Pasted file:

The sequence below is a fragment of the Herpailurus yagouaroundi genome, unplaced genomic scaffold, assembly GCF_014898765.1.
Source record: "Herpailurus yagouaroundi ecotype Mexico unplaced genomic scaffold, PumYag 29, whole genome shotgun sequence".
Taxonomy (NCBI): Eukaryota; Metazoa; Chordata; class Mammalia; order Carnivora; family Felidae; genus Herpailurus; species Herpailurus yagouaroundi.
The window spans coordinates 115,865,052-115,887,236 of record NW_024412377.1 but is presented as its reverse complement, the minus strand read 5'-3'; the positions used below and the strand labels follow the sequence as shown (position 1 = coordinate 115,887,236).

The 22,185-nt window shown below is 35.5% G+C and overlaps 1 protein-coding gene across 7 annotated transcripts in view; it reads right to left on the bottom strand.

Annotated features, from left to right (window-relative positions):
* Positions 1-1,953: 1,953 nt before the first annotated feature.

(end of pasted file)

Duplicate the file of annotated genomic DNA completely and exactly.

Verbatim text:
The sequence below is a fragment of the Herpailurus yagouaroundi genome, unplaced genomic scaffold, assembly GCF_014898765.1.
Source record: "Herpailurus yagouaroundi ecotype Mexico unplaced genomic scaffold, PumYag 29, whole genome shotgun sequence".
Taxonomy (NCBI): Eukaryota; Metazoa; Chordata; class Mammalia; order Carnivora; family Felidae; genus Herpailurus; species Herpailurus yagouaroundi.
The window spans coordinates 115,865,052-115,887,236 of record NW_024412377.1 but is presented as its reverse complement, the minus strand read 5'-3'; the positions used below and the strand labels follow the sequence as shown (position 1 = coordinate 115,887,236).

The 22,185-nt window shown below is 35.5% G+C and overlaps 1 protein-coding gene across 7 annotated transcripts in view; it reads right to left on the bottom strand.

Annotated features, from left to right (window-relative positions):
* Positions 1-1,953: 1,953 nt before the first annotated feature.